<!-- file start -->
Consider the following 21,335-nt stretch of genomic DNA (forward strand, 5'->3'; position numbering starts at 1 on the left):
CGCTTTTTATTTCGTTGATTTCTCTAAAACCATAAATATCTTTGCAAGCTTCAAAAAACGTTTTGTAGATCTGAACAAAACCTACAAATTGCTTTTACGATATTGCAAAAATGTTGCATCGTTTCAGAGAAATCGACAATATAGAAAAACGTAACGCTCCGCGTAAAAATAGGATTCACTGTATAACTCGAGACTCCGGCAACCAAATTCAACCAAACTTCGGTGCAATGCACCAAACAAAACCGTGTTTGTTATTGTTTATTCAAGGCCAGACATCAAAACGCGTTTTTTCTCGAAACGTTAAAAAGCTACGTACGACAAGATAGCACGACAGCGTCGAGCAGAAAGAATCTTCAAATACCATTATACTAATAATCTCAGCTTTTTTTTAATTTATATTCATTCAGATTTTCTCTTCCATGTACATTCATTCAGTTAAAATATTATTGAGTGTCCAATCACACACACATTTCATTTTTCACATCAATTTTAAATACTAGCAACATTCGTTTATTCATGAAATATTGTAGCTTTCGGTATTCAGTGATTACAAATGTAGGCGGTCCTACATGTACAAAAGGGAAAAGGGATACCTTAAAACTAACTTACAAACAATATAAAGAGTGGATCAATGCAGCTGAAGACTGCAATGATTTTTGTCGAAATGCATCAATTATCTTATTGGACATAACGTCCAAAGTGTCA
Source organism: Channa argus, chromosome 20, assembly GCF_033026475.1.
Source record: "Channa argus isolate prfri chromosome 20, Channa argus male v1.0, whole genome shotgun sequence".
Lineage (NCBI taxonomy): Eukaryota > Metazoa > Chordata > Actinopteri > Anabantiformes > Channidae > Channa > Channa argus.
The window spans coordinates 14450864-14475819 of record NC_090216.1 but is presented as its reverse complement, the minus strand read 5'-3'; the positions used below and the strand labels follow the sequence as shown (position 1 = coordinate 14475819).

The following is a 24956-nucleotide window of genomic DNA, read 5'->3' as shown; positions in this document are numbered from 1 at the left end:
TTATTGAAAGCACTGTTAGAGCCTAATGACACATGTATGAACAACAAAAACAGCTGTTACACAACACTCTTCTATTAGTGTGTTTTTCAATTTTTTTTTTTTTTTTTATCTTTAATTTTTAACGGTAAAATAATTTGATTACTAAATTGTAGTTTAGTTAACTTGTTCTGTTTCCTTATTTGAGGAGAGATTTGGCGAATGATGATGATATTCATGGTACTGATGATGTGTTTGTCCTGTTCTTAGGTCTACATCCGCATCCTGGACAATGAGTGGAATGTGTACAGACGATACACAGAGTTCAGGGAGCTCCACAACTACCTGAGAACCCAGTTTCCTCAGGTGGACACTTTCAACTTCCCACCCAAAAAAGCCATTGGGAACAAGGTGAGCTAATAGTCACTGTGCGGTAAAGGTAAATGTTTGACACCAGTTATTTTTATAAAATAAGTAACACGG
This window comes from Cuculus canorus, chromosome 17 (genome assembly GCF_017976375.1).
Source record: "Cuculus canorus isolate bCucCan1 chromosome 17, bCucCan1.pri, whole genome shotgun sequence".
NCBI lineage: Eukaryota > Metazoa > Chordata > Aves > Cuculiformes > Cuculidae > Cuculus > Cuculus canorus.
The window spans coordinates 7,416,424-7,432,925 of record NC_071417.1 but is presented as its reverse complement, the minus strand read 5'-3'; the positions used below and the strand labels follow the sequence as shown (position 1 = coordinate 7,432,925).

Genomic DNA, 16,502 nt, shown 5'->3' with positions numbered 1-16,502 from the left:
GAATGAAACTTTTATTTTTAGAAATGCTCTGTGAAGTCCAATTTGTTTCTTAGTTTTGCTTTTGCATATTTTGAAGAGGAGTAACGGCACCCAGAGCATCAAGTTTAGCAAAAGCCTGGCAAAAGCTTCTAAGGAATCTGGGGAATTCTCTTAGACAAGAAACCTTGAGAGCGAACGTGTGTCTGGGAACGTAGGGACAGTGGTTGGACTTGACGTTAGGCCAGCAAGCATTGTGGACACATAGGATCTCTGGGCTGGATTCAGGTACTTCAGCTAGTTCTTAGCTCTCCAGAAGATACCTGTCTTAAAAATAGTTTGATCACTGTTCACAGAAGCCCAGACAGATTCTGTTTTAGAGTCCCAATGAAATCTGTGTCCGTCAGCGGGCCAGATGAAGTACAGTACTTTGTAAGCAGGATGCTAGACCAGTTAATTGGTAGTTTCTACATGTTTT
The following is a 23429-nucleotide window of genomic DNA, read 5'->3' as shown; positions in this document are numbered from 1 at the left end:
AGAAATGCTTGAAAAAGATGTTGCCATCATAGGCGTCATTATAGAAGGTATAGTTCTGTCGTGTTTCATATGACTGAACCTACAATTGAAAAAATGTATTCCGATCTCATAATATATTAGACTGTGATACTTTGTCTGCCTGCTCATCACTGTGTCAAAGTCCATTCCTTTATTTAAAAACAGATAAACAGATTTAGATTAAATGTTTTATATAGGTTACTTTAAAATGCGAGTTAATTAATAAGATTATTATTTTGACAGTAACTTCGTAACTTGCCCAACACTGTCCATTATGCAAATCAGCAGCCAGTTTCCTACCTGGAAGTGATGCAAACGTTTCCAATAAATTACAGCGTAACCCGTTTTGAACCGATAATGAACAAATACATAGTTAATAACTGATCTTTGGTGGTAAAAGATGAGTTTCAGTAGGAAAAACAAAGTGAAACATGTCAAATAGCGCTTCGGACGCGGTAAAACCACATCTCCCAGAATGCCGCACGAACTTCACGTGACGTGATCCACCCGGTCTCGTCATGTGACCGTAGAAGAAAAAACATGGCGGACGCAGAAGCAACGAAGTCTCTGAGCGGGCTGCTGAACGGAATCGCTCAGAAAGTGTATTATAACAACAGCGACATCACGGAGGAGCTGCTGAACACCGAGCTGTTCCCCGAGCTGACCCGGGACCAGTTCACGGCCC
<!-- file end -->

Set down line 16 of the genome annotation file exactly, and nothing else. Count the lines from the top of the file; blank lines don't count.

AGAAATGCTTGAAAAAGATGTTGCCATCATAGGCGTCATTATAGAAGGTATAGTTCTGTCGTGTTTCATATGACTGAACCTACAATTGAAAAAATGTATTCCGATCTCATAATATATTAGACTGTGATACTTTGTCTGCCTGCTCATCACTGTGTCAAAGTCCATTCCTTTATTTAAAAACAGATAAACAGATTTAGATTAAATGTTTTATATAGGTTACTTTAAAATGCGAGTTAATTAATAAGATTATTATTTTGACAGTAACTTCGTAACTTGCCCAACACTGTCCATTATGCAAATCAGCAGCCAGTTTCCTACCTGGAAGTGATGCAAACGTTTCCAATAAATTACAGCGTAACCCGTTTTGAACCGATAATGAACAAATACATAGTTAATAACTGATCTTTGGTGGTAAAAGATGAGTTTCAGTAGGAAAAACAAAGTGAAACATGTCAAATAGCGCTTCGGACGCGGTAAAACCACATCTCCCAGAATGCCGCACGAACTTCACGTGACGTGATCCACCCGGTCTCGTCATGTGACCGTAGAAGAAAAAACATGGCGGACGCAGAAGCAACGAAGTCTCTGAGCGGGCTGCTGAACGGAATCGCTCAGAAAGTGTATTATAACAACAGCGACATCACGGAGGAGCTGCTGAACACCGAGCTGTTCCCCGAGCTGACCCGGGACCAGTTCACGGCCC